Relationships aren’t easy. In fact, they are damn near impossible to be in most of the time.
It’s not hard to understand why.
When we all come from such different backgrounds and are armed with such varying opinions and personalities, it only makes sense pairing us off would make for tricky business.
Generally speaking, finding someone is the easy part.
It doesn't matter if it's getting set up on a blind date, trying your luck at love on Tinder or meeting organically over the organic produce at the local Whole Foods.
However it happens for you, we all tend to meet people when we least expect it.
All relationships progress the same way: a few weeks of dancing around the sexually frustrated pink elephant in the room, several months spent wrapped up together in honeymoon-esque bliss and then, the inevitable point at which you both get “comfortable.”
I used to think comfortable was a dirty word.
It's as though being at a point where wearing your real pajamas to bed (sorry, Victoria's Secret, but the truth is, flannel wins over silk and lace every time) and allowing your significant other to fart openly in front of you most assuredly means the slow death of your relationship.
I imagined a point in time when the two of us would cease speaking altogether.
We'd be too “comfortable” to bother making the effort anymore, and confident grunts and gestures alone would suffice.
I saw myself waiting up alone at night, bitter and raging through the keys of my laptop, with him out and about someplace where, once upon a time, he would've been thrilled to take me.
I would start to panic as I imagined a point when our thrilling sex life would give way to scheduled quickies twice a week (sans any kind of foreplay, naturally).
This is how I pictured the place in coupledom they call “comfortable.”
That depressing, lack-of-love shack aside, I now find myself in that comfortable groove I used to dread.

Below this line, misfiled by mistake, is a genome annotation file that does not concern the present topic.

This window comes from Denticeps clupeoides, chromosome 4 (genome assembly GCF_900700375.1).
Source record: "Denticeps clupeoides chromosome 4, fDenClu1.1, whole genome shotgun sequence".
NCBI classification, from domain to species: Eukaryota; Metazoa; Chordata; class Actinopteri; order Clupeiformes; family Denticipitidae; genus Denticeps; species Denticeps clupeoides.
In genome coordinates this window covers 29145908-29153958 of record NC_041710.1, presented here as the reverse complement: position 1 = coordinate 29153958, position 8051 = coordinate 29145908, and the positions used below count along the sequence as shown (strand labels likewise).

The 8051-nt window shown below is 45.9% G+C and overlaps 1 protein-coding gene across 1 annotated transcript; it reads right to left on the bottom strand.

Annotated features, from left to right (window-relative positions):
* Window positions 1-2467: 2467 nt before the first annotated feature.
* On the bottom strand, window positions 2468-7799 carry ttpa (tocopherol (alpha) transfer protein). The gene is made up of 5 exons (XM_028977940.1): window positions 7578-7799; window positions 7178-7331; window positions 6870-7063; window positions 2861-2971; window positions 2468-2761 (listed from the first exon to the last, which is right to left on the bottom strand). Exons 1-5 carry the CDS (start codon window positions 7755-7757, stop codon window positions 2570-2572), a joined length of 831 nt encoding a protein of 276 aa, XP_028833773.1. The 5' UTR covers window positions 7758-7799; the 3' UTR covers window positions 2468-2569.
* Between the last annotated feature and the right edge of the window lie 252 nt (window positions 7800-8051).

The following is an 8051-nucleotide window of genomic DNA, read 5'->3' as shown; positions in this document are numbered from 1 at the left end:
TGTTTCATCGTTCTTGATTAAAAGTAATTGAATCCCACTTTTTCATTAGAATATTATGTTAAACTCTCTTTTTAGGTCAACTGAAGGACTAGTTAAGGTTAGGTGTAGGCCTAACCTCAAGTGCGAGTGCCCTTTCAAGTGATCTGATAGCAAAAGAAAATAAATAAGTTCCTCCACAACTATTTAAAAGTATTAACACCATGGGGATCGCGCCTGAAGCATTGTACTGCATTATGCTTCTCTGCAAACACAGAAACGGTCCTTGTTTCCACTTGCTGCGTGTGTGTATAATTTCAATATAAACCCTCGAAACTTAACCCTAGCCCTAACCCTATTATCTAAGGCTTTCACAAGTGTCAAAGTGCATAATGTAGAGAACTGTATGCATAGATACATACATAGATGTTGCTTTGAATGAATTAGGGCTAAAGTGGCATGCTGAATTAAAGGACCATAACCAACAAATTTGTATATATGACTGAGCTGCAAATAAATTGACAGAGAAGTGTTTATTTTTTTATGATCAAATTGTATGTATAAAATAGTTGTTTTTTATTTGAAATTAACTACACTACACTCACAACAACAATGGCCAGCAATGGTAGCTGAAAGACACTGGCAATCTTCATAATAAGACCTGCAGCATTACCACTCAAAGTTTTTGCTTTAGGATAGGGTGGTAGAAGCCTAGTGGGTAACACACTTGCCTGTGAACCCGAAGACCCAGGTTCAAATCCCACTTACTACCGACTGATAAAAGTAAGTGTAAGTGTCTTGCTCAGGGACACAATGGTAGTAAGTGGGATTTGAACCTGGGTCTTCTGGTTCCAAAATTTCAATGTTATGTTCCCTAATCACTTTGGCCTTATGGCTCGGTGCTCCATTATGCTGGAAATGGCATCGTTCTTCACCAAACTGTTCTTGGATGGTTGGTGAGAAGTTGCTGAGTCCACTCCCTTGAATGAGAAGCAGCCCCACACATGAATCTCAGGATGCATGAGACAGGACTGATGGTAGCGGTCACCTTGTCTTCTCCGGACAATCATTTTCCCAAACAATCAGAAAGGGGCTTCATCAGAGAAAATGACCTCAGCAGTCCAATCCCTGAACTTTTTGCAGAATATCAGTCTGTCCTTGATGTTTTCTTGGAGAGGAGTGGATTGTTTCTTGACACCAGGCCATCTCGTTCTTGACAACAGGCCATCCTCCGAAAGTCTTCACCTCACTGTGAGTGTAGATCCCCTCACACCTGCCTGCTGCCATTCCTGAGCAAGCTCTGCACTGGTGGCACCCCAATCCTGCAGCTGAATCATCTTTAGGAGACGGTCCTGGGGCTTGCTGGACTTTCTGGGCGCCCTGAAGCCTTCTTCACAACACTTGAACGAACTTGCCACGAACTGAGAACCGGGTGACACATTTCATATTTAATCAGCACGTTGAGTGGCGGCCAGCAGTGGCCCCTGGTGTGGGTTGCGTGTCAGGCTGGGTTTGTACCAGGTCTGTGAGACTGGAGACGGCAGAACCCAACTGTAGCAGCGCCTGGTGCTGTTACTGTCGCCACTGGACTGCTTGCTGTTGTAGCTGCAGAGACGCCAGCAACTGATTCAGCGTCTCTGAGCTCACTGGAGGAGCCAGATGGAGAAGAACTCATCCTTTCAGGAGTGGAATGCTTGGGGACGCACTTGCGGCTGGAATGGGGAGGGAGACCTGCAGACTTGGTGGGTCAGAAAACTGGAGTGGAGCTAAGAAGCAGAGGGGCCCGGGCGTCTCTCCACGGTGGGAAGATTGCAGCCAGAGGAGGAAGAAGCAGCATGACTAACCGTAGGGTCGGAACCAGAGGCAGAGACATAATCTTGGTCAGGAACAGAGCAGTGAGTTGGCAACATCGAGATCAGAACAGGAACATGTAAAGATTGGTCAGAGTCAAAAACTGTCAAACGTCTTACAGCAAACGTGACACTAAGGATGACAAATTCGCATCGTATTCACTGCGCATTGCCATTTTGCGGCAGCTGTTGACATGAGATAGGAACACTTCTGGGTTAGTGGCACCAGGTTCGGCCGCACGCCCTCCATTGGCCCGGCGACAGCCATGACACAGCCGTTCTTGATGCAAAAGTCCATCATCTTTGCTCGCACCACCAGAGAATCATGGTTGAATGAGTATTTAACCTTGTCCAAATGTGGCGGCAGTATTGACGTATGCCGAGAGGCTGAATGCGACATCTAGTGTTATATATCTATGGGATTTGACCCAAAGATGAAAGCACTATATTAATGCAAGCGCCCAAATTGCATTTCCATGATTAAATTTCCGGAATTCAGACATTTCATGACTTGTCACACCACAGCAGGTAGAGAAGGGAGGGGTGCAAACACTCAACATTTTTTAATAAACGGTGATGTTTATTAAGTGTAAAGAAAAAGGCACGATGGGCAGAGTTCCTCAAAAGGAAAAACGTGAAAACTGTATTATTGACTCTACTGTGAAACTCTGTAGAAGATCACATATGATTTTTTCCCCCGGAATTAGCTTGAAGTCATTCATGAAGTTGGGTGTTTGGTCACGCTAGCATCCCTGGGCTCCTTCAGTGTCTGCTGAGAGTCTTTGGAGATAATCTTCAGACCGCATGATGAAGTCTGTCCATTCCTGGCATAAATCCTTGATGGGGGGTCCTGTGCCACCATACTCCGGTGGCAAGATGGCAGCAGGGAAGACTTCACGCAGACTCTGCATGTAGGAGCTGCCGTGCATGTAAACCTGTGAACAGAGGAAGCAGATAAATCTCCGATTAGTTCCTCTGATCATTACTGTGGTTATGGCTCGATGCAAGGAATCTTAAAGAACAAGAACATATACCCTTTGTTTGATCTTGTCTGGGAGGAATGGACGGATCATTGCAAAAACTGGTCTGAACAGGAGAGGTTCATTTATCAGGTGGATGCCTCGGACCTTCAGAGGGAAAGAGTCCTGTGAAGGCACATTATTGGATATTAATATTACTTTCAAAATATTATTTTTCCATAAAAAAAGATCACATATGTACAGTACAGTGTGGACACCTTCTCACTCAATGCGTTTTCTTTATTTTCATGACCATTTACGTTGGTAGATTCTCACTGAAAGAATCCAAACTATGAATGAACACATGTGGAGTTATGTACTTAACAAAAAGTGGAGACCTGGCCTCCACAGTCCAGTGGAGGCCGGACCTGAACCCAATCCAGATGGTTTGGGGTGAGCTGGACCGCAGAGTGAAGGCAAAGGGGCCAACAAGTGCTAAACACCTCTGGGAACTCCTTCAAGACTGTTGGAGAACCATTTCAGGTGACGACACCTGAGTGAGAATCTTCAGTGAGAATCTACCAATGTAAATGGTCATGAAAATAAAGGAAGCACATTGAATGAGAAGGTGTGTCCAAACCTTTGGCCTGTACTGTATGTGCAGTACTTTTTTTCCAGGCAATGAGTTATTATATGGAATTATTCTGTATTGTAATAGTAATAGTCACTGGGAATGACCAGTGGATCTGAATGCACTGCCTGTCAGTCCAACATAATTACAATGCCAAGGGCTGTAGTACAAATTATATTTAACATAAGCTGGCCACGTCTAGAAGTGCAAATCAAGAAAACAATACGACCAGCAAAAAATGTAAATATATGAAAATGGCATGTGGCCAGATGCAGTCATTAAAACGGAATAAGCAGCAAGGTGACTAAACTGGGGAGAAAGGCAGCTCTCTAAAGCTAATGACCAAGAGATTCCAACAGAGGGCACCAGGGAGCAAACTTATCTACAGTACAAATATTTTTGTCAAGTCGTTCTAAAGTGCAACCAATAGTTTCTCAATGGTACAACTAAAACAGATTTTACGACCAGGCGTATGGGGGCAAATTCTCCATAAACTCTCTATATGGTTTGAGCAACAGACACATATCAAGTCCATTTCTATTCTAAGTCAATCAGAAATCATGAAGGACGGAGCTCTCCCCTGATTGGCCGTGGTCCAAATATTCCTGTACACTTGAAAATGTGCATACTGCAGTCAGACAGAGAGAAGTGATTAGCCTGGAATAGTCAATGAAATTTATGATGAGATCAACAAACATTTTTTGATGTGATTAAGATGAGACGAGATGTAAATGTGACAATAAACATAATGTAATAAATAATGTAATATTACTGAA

This time, instead of running for the hills, I’ve stuck it out.
Thank God I did.
Like an urban legend demystified by science and a few elaborate lab tests, I’ve discovered being “comfortable” with your better half is not a foreboding word interchangeable with "complacent."
I have found a sense of security with this other person that could only come after putting in the time and effort to truly see all the good, the bad and the ugly.
The honeymoon phase came and went, and when we found ourselves at the mark where I once thought too many stayed a beat too long, we stayed a little longer.
I’ve discovered the benefits of growing accustomed to certain routines with another person.
I am armed now with an understanding of what it means to love someone else enough to truly look forward to the added responsibility of redesigning your life to accommodate another person, and everything that comes with him or her.
Truthfully, I think I’ve become a more reliable person.
I'm seeing now what it is to be able to truly trust someone else on his or her word, and I want to be able to repay the feeling.
I’ve also been enlightened to the fact this point in a relationship is not defined by time served or routines followed.
In fact, this phase of working toward something lasting is everything you make of it.
My relationship is not an exemption to the rule.
It has not been any easier for us to make it work than it might be for anyone else, and admittedly, it’s early to make the claim our success has been etched in stone.
To be frank, our contrasting backgrounds, varying baggage and super-sized age gap were all factors that would likely have put us in the “doomed from go” category, were it not for one of the things he and I have in common: We are willing to put in the work for the things we want.
It’s by no miracle every month with this person has me happier than the last.
We work at it.
He’s taught me words like “mine” and “me” can be replaced with “ours” and “us,” with little to no pain or loss in personal identity.
I’ve taught him the value of taking a breath long enough to look up and really see all the amazing things that flutter just above the thick fog of sh*t that can sometimes overwhelm us.
He’s teaching me about the sounds of the 80s, and I’m giving him an education in emoji and Burning Man.
Somehow, we always seem to meet in the middle.
This common ground comes with enough time and realistic expectations, and I would recommend it to anyone.
At the very least, I recommend keeping your expectations realistic and your communication open long enough to see just where “comfortable” might take you.